1. Listen. Carefully and actively listen to what your interviewer tells you
  2. Clarify. Before you dig into the quantitative problem at hand, slow down: clarify the objective and numbers you heard from the interviewer or extracted from charts or data tables. This is especially important in the era of Zoom calls.
  3. Draft your logic. Set up your planned approach to the calculation while asking for some time. Draft your logic on the piece of paper you have been handed by the interviewer
  4. Communicate your approach. Lead the interviewer through your approach. This way you’ll make sure that mistakes are spotted early
  5. Calculate. When the interviewer agrees with your approach, follow through with the calculations – alone and in peace. Again, ask for some time and use the paper
  6. Sanity check your results. Make sure there are no mistakes in your calculations. Do the numbers make sense?
  7. Communicate your results top-down. Summarize the result(s) you got in a confident and assertive manner - top-down communication!
  8. Come up with a hypothesis. When you get a final result, DON’T STOP THERE. Quickly explain and interpret the numbers. Relate the numbers to the problem at hand. Remember why you set up the calculation in the first place. It is important to discuss the ‘so what’ of your quantitative analysis.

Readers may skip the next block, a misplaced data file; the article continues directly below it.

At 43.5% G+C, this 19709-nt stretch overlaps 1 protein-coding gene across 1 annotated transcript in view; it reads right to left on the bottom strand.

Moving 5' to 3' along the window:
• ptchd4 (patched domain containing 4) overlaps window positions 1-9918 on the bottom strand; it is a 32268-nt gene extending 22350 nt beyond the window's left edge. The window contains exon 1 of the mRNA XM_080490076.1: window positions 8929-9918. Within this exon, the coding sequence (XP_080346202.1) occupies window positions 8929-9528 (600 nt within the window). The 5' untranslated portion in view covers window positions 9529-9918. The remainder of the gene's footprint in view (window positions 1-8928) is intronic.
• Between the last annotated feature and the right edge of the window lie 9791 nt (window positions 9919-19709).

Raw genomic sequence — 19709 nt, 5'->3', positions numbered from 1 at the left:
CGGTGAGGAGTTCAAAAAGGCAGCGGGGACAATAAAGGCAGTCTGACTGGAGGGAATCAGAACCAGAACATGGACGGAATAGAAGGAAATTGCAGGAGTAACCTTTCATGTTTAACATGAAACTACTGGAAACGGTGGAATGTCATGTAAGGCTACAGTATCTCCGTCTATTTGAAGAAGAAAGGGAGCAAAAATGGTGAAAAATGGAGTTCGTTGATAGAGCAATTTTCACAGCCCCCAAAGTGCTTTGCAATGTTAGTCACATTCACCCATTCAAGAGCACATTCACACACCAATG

I have written a very detailed and long (free) article on case math here and also developed a math video academy with 25 tutorials and a prep book with almost 2,000 practice exercises (which is key to train and prime your brain to come up with math questions):

https://strategycase.com/case-interview-math-the-ultimate-guide

Cheers,
Florian

Hey there,

80% of interviewees struggle with case math. Hence, it should always become a big focus of your interview preparation.

My approach to case math question would be the following:

  1. Listen. Carefully and actively listen to what your interviewer tells you
  2. Clarify. Before you dig into the quantitative problem at hand, slow down: clarify the objective and numbers you heard from the interviewer or extracted from charts or data tables. This is especially important in the era of Zoom calls.